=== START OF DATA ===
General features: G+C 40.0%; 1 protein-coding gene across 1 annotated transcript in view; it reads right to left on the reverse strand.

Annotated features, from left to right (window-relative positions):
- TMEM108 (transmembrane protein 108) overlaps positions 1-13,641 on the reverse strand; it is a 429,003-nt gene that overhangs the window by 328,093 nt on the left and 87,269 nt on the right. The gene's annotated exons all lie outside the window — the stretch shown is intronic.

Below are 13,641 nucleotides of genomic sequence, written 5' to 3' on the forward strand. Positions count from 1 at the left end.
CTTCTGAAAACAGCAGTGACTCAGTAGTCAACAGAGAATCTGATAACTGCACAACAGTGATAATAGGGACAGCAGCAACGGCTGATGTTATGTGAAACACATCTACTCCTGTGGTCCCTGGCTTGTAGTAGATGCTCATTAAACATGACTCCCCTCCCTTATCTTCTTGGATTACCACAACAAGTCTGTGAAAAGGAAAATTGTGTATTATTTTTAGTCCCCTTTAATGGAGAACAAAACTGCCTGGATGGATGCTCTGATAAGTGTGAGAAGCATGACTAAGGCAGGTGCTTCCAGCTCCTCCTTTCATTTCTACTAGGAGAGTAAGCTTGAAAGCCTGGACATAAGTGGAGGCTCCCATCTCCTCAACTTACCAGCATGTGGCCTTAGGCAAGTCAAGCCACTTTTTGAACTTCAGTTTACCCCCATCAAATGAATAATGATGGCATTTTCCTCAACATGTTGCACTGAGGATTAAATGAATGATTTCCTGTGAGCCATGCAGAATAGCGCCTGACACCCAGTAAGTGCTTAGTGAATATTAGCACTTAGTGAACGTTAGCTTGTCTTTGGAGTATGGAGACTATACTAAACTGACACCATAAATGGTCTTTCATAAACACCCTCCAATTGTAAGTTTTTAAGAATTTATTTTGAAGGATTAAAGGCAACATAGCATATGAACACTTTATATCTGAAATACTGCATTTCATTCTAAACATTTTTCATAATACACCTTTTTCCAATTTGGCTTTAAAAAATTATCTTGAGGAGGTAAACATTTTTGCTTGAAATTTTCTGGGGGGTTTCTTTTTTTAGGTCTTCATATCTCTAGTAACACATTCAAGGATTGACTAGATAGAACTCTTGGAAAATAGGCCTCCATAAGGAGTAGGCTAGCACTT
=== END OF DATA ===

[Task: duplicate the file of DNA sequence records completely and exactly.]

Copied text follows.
General features: G+C 40.0%; 1 protein-coding gene across 1 annotated transcript in view; it reads right to left on the reverse strand.

Annotated features, from left to right (window-relative positions):
- TMEM108 (transmembrane protein 108) overlaps positions 1-13,641 on the reverse strand; it is a 429,003-nt gene that overhangs the window by 328,093 nt on the left and 87,269 nt on the right. The gene's annotated exons all lie outside the window — the stretch shown is intronic.

Below are 13,641 nucleotides of genomic sequence, written 5' to 3' on the forward strand. Positions count from 1 at the left end.
CTTCTGAAAACAGCAGTGACTCAGTAGTCAACAGAGAATCTGATAACTGCACAACAGTGATAATAGGGACAGCAGCAACGGCTGATGTTATGTGAAACACATCTACTCCTGTGGTCCCTGGCTTGTAGTAGATGCTCATTAAACATGACTCCCCTCCCTTATCTTCTTGGATTACCACAACAAGTCTGTGAAAAGGAAAATTGTGTATTATTTTTAGTCCCCTTTAATGGAGAACAAAACTGCCTGGATGGATGCTCTGATAAGTGTGAGAAGCATGACTAAGGCAGGTGCTTCCAGCTCCTCCTTTCATTTCTACTAGGAGAGTAAGCTTGAAAGCCTGGACATAAGTGGAGGCTCCCATCTCCTCAACTTACCAGCATGTGGCCTTAGGCAAGTCAAGCCACTTTTTGAACTTCAGTTTACCCCCATCAAATGAATAATGATGGCATTTTCCTCAACATGTTGCACTGAGGATTAAATGAATGATTTCCTGTGAGCCATGCAGAATAGCGCCTGACACCCAGTAAGTGCTTAGTGAATATTAGCACTTAGTGAACGTTAGCTTGTCTTTGGAGTATGGAGACTATACTAAACTGACACCATAAATGGTCTTTCATAAACACCCTCCAATTGTAAGTTTTTAAGAATTTATTTTGAAGGATTAAAGGCAACATAGCATATGAACACTTTATATCTGAAATACTGCATTTCATTCTAAACATTTTTCATAATACACCTTTTTCCAATTTGGCTTTAAAAAATTATCTTGAGGAGGTAAACATTTTTGCTTGAAATTTTCTGGGGGGTTTCTTTTTTTAGGTCTTCATATCTCTAGTAACACATTCAAGGATTGACTAGATAGAACTCTTGGAAAATAGGCCTCCATAAGGAGTAGGCTAGCACTT